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Is it ever "too late" to learn music?

Updated: Sep 10, 2020

By Elena Haramalis

About 2 years ago I was grabbing coffee with my good friend, Mia, who was in the middle of a very successful career as an in-demand yoga instructor. She said to me, “I feel I'm drawn to music. Maybe it's my hidden abilities asserting themselves? If yes, what do I do with this? Isn’t it too late?” This wasn’t the first time I had to answer these or similar questions. When meeting with adult students, I also had to face their fears, and these were no less significant.

To begin this conversation let's first understand what is talent? When can it manifest itself? Why can it be delayed? And should one be afraid of this?

What is Talent?

Talent is when a person has natural aptitude or skills; it can also be the acquisition of a skill through experience. Experience can form a skill that is otherwise unachievable to most people without it, and this may allow a person to achieve great success in the field of its manifestation.

Signs of talent:

  • Fast and effective learning in the field of an activity that you like

  • Passionate desire to do this work

  • Satisfaction, which occurs during the occupation activities that we like

Talent can not only manifest itself in music, but in other areas such as literature, painting or science. Talented people can be programmers, sellers, managers, and many others. Each person has a talent, but using it all depends on whether it is developed or not. Talent is not necessarily manifested in childhood. This can happen in adolescence, in adulthood, or into retirement years. Afterall, talent is another name for abilities, which help to reveal skills and experience. Naturally, it is best to identify talent and begin to develop it in childhood. But if this did not happen, do not despair. Look for talent in yourself, do what you love, learn, develop, create, come up with original and unusual things. Pay attention to your emotions, which arise during work and are observed with the results you achieve. If you are satisfied, then you have found yourself, revealed your abilities, and will be able to realize your talent.

How does talent manifest itself in everyday life?

First of all, it is ability of an individual to express their desire to engage in a certain type of activity. That is, a child or an adult has a great desire to do something, in some way to manifest a quality or feeling they have within. If you are already an established person and consciously discovered a desire to start a new skill, do not be afraid to do so. Try to trust your inner feelings; they will tell you how best to proceed. Even adults often discover talents in themselves.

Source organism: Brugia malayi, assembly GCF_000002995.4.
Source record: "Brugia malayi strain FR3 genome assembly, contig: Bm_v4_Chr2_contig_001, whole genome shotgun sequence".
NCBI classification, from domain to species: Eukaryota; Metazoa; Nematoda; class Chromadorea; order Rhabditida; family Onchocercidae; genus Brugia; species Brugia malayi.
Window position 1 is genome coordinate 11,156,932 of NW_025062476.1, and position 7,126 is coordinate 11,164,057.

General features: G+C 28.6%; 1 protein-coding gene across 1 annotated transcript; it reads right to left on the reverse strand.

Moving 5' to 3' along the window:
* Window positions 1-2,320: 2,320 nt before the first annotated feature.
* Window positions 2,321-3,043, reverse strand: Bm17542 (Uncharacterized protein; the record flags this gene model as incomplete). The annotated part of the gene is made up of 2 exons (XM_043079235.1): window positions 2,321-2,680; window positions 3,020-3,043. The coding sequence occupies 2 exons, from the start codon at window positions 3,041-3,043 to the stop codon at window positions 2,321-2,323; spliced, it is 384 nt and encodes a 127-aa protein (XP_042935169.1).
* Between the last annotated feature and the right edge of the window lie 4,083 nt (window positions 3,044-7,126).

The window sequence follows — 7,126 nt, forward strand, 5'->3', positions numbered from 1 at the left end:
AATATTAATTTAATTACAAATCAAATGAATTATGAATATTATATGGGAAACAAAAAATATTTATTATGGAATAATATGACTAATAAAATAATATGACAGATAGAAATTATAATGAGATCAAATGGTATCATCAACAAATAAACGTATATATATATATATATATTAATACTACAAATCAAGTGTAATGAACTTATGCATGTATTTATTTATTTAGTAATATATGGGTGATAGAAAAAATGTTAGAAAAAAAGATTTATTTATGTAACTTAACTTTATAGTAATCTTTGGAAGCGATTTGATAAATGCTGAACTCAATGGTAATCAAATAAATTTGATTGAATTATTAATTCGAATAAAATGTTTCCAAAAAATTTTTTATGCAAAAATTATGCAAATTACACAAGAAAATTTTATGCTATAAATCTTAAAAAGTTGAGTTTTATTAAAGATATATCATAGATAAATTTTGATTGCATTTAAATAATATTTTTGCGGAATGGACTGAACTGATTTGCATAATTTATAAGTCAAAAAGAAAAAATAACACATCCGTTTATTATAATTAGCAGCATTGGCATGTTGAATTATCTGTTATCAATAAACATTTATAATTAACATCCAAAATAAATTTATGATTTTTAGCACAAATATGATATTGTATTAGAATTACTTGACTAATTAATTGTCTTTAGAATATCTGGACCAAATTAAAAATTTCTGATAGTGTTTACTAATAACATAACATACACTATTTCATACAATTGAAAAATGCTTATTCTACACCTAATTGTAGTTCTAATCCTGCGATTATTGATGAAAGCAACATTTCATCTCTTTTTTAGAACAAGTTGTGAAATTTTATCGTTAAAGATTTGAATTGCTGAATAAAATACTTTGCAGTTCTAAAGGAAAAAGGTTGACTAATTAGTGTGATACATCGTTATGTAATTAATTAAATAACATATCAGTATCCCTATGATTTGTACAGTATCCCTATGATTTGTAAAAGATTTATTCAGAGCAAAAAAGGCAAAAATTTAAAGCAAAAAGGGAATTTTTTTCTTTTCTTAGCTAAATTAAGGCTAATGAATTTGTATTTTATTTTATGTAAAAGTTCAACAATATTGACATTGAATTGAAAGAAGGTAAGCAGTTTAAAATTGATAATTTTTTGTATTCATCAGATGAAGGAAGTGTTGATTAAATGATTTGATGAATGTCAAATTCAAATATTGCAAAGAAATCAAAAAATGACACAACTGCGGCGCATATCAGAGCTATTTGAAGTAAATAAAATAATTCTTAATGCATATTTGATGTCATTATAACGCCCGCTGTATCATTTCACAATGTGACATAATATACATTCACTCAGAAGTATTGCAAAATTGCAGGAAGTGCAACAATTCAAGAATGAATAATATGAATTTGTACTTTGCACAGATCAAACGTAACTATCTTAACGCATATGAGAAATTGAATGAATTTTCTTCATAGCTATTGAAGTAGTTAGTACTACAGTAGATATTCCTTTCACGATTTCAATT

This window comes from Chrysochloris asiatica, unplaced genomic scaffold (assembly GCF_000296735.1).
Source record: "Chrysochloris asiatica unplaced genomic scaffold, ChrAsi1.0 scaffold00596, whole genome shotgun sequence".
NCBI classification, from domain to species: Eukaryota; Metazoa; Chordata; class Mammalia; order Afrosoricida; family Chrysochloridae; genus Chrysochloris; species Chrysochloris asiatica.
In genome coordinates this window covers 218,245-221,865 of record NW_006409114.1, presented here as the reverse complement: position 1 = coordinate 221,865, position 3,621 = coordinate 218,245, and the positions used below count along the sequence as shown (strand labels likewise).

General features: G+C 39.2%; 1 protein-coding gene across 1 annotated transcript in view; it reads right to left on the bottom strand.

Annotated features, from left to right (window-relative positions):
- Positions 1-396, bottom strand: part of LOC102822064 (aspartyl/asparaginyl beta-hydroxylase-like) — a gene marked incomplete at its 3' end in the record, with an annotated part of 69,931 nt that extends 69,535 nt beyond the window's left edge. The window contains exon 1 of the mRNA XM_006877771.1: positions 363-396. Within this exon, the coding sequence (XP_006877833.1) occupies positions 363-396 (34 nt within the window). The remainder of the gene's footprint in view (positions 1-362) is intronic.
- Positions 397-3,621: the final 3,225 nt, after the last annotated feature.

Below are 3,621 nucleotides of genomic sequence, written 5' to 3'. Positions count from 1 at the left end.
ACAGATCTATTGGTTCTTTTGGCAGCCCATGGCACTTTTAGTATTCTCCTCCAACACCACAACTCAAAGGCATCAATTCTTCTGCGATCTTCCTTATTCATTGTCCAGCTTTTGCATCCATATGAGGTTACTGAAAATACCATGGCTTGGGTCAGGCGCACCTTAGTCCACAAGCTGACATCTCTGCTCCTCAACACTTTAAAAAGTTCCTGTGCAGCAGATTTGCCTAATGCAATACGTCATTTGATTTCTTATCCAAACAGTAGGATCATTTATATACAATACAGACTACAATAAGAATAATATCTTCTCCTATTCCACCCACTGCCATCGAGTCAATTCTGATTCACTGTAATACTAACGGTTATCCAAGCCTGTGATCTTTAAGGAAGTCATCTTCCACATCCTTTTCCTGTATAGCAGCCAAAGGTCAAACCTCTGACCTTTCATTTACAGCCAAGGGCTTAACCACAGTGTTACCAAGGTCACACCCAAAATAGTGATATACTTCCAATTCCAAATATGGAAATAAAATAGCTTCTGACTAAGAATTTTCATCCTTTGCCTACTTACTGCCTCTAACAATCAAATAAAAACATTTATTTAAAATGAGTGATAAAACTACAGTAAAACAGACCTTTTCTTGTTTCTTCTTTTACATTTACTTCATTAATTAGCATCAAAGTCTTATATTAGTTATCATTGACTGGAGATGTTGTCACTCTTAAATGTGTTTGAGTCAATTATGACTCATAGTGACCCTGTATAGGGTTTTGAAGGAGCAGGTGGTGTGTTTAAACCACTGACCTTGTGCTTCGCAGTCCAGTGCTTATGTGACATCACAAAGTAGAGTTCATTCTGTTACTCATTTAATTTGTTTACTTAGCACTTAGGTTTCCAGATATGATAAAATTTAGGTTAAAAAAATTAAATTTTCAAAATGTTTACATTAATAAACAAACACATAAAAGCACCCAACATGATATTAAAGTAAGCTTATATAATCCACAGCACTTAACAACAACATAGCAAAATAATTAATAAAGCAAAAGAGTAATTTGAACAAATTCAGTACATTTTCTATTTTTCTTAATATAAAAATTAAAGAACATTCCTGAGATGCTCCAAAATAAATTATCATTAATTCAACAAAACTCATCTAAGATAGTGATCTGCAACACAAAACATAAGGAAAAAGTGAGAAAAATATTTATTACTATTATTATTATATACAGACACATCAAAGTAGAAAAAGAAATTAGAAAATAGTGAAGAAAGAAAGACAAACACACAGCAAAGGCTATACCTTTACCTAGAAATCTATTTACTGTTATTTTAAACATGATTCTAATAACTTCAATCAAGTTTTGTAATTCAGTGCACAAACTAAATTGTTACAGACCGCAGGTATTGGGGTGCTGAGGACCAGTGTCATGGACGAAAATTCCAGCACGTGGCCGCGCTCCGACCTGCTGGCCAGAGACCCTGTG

There are many cases when people, not having had a good academic foundation or other training in their youth, discovered in themselves uncommon abilities at a later age. It is possible that at first the abilities are not manifested in any way but over time there is a “cumulative effect" that draws them out. Even at 50 years old, some were able to discover very unusual talents.

The conditions for the emergence of late talents are difficult to identify but each one has his own unique story and a distinctive life path. Society often is mistaken when trying to calculate the optimal environment for them.

"Still... Isn't it too late?"

In the last century, our creative life increased by 30 years. The question is... late - for what? Is not the concept of the "late talent" itself outdated? The only thing is to help yourself make a decision. When the formation of the personality occurs, there is a pronounced need for self-actualization, in order to show its uniqueness. There is a need to find their own distinctive character traits and grow them up to large-scale sizes.

Anna Mary Robertson Moses (also known by her nickname Grandma Moses), was an American folk artist. At the age of 78 she began writing world-famous "daytime dreams" - sincere, intensely colorful, artlessly poetic compositions that resurrect the world of her childhood. And so she painted these until nearly the age of 100, without ever ceasing or reducing the creative bar that had taken hold of her.

While some boldly look at the age in the face, others still might have different attitudes or fears when doing so. Last week during an introductory lesson, one of my new students asked me with concern: “Am I the only adult student here? Will not this look like an eccentricity on my part?” If this has crossed your mind too, you may be happy or (disappointed) to learn that you are not the only one! A lot of music studios opened their curriculum to adult students, because there is such a big demand. Most of our adult students are people who are and have always been passionate about music. They consciously came to this and want music to be part of their lives. Are they talented? Oh yes they are!! And whatever their ultimate goals are, whether it is a choice of a new profession or a new hobby, they are here to pursue their dreams.

Mia has now has completed two years and counting of violin lessons. Four months ago she recorded her first album of meditation music she has implemented with the new yoga studio she opened. The disc was a stunning success and sold out in the first two weeks. Now she is working on the release of her second album. In addition, she shared with me that playing the violin brings her great satisfaction, helps to relieve excess stress, and just makes her a happier person. So I asked her question back to her, if one should strive to manifest one’s talent? She exclaimed, “You can, you need, you must!”

Read more about Elena Haramalis >

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